While some U.S. parents are giving their kids blue buckets this Halloween to signify autism, a leading Canadian advocacy group says it opposes the trend for “singling out children.”

A viral Facebook post has sparked huge online debate about what blue pumpkin buckets used while trick-or-treating actually mean.

American mom Omairis Taylor has a three-year-old son with autism who is non-verbal.

She claimed while out trick or treating last Halloween some homeowners waited for the boy to say ‘trick or treat,’ forcing her to explain the situation for the “next five blocks.” 

“This year we will be trying the blue bucket to signify he has autism,” Taylor wrote.

“Please allow him (or any other person with a blue bucket) to enjoy this day and don't worry I'll still say trick or treat for him.”

Taylor added that she made the post public in the hopes it will be shared to get the “blue bucket message out there for autism awareness.”

Her message gained traction online and has been shared more than 130,000 times.

But a spokesperson for Autism Canada, which provides information and support to people with autism, told CTVNews.ca that the blue buckets were “not something that has taken off here” and that the organization “does not endorse the idea of a child with autism carrying a blue pumpkin bucket at Halloween.”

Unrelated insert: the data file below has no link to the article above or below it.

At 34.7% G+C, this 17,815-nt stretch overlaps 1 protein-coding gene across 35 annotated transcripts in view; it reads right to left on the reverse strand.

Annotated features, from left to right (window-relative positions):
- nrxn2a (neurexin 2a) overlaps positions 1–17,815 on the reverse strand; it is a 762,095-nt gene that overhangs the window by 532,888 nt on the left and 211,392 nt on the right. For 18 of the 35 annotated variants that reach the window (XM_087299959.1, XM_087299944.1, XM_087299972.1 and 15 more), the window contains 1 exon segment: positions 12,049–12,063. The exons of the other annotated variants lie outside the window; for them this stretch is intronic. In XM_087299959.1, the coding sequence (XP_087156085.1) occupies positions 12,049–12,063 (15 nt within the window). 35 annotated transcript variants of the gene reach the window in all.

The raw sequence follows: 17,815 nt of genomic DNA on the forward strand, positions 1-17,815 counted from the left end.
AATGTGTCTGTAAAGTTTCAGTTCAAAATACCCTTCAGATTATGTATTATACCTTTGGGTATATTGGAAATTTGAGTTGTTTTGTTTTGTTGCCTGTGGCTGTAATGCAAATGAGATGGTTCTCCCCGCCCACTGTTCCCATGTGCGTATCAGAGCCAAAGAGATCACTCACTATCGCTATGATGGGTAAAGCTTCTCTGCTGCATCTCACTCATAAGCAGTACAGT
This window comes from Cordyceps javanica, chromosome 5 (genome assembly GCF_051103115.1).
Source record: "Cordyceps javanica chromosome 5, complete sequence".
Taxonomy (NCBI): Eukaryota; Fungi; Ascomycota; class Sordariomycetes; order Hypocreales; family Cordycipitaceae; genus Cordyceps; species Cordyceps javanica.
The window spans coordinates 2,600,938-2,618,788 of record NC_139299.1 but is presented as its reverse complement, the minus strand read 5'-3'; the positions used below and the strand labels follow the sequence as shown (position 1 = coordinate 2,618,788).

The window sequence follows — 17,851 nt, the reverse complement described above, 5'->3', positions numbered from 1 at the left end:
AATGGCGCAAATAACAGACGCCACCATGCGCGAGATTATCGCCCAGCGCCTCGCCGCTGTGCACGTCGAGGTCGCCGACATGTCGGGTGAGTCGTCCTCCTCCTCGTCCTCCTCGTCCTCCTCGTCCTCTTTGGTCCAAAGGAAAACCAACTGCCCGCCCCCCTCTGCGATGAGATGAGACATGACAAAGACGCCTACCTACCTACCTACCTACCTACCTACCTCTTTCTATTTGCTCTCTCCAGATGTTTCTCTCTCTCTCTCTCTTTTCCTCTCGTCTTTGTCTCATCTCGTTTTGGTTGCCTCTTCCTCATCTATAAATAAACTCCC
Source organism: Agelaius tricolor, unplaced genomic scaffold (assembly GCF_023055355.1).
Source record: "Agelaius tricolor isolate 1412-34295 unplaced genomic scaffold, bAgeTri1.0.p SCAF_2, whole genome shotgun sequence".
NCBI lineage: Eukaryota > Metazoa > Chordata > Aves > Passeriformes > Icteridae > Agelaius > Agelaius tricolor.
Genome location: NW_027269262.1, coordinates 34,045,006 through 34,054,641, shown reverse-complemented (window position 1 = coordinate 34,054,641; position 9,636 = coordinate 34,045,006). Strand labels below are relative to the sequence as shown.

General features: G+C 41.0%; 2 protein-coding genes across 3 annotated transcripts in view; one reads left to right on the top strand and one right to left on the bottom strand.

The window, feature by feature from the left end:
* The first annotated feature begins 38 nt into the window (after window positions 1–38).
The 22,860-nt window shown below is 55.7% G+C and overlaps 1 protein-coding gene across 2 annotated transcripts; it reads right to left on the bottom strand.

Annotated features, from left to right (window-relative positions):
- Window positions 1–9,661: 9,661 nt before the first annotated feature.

“We believe that this practice singles out the child as being different,” Autism Canada said in a statement to CTVNews.ca.

“None of the autism communities that we connect with in Canada are recommending the blue bucket for exactly this reason.

“If a non-verbal child goes trick-or-treating, the parent could put a little label on the costume or hand a card to the homeowner that reads: ‘I don't speak but I still want to tell you -- Trick or Treat? and Thank you!’”

The group confirmed one Canadian mom had been in touch to enquire about the blue bucket phenomenon.

Alicia Plumer, also from the U.S., wrote in October last year that her 21-year-old son, who has autism and loves Halloween, would be in costume and carrying a blue bucket.

Plumer’s post was also shared 28,000 times, which started the debate.

It appears she got the idea from a friend, Lisa Lee, who told Washington D.C. station WJLA that she “thought I had read something on Facebook about it.”

“Really what I read was about the teal pumpkins and food allergy children - but why not blue pumpkins for autism?,” Lee said. 

The teal pumpkin project in the U.S. was created in 2014 by Food Allergy Research and Education (FARE) to “raise awareness of food allergies and promotes inclusion of all trick-or-treaters throughout the Halloween season.” 

So for now it seems the blue bucket trend is confined to parts of the U.S., as awareness grows of ways to make Halloween more accessible for those with autism.